Overstrand Municipality officially inaugurated Ald Dudley Coetzee as its new Executive Mayor on Wednesday, 28 February 2018.
Coetzee pledged his commitment to serving the Overstrand to loud applause and a standing ovation after the inaugural ceremony during the Council meeting.
Addressing members of the Provincial Legislature, dignitaries and members of the public, Mayor Coetzee said his journey into active politics and public office started in 2009 when he was asked by a committee member of the Gansbaai Branch of the DA if he would be prepared to make himself available as a candidate for a PR councillor position that had become vacant in the Overstrand Council.
“I immediately said no. This person, who is here today, then said that if Christians are not prepared to stand for public office we should not question when our Christian principles and values are no longer observed. So it was that I made myself available as a candidate in the 2011 Local Government Election and the rest, as they say, is history,” Mayor Coetzee said.
He continued by saying he is fortunate to take over as the Executive Mayor of a well-run municipality that stands on the firm foundation established by strong leaders who have preceded him. He paid tribute to the late Theo Beyleveldt, Nicolette Botha-Guthrie and most recently the late Rudolph Smith - who, incidentally, was the person appointed to Council into that 2009 vacancy.
“I take over as the Mayor of a Municipality that is financially sound and sustainable as per the latest audit outcome from the Auditor General, and one that delivers a high standard of basic services, water reticulation, refuse removal and disposal, sewerage removal and treatment, electricity distribution and municipal road maintenance.
“We need only speak to the many visitors to our beautiful area who come from other parts of South Africa to realise just how high the standard of service is that we have set for ourselves,” he enthused.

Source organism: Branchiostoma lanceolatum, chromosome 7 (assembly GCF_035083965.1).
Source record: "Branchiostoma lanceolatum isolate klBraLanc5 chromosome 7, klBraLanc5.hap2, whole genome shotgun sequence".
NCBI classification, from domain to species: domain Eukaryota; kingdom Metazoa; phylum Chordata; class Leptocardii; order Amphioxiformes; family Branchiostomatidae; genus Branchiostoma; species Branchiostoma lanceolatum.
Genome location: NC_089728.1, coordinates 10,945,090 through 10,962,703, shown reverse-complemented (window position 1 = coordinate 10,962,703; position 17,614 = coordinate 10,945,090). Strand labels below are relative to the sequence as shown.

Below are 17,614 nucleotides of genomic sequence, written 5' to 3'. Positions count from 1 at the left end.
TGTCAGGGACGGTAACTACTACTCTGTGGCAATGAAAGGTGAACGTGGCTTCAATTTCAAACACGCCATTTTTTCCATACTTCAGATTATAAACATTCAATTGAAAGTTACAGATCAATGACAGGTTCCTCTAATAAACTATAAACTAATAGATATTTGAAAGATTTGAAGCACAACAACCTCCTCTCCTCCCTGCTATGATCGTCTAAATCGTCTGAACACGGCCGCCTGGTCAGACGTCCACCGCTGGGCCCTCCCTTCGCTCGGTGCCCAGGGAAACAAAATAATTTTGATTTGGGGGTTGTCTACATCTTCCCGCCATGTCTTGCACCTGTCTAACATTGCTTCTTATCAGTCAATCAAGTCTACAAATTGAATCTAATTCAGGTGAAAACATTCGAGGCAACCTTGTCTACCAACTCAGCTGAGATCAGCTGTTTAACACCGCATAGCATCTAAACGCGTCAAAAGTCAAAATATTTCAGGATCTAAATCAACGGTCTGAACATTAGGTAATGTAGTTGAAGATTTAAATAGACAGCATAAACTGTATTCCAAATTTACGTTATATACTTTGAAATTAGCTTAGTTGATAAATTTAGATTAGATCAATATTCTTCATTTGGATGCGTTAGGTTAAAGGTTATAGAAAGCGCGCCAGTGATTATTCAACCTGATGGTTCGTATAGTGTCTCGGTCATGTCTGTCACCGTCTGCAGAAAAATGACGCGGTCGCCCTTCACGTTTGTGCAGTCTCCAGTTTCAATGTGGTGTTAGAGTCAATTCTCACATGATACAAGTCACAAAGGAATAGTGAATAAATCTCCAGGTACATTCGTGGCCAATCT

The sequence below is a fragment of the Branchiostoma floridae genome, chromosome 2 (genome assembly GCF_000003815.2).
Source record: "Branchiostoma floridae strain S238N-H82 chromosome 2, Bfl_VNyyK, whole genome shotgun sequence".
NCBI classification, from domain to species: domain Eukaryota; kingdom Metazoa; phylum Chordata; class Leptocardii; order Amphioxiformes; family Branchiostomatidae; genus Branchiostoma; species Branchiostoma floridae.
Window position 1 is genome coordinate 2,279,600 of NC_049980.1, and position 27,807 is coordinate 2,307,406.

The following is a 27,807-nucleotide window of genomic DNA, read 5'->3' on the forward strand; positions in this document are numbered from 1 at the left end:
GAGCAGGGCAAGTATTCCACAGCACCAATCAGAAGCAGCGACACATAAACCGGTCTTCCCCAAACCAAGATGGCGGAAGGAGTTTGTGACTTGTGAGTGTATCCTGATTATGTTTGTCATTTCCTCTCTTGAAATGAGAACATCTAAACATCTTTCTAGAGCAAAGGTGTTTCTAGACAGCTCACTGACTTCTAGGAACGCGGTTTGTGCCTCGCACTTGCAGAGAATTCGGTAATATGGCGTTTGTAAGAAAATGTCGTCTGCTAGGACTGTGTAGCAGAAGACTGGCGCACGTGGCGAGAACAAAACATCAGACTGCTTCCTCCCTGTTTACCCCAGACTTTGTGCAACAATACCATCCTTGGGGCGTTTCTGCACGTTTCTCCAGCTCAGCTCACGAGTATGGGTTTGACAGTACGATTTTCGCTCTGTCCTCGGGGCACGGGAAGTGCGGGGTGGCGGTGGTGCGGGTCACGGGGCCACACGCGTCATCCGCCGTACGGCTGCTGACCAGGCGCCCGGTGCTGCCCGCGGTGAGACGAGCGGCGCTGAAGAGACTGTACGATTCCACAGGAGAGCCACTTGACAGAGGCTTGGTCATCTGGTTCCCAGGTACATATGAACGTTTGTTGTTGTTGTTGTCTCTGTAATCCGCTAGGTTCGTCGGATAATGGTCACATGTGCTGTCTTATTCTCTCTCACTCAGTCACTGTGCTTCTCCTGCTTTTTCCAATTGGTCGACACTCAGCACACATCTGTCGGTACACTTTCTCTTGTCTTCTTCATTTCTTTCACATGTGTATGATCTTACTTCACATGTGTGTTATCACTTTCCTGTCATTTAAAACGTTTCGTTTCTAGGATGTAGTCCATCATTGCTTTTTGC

His primary goal will be to ensure that the Municipality remains financially viable and that it continues to provide a high standard of basic services to all residents and visitors, that is affordable. “But equally important will be the social upliftment of our poor and disadvantaged communities,” he stated.
He added that “to accomplish this we must grow our economy by creating an environment in which people who have innovative ideas can put them into practice and thereby enabling the creation of jobs for our residents, because we can only instil dignity in a person if they are able to earn a living and so support their family. We need to ensure that we continue to provide clean, accountable and responsible local government as it is under such a government that people wish to invest”.
In addition, Mayor Coetzee said, “we must also ensure that the people who are employed in the jobs that are created by the investors in the Overstrand are able to afford to purchase houses for their families to live in and that in turn we have a plan to make houses available in the affordable market, ranging from about R350 000 to R1 000 000 which would cater for people earning between R8000 and R20 000 per month.
“Tourism is our main income generator and the main source of job creation in the Overstrand.
“We need to ensure that we revise our regulations and reduce the amount of red tape that makes it difficult for investors wanting to establish their businesses in the Overstrand.
“We must become more investment friendly because without investment which drives our economic growth we are doomed,” he emphasised.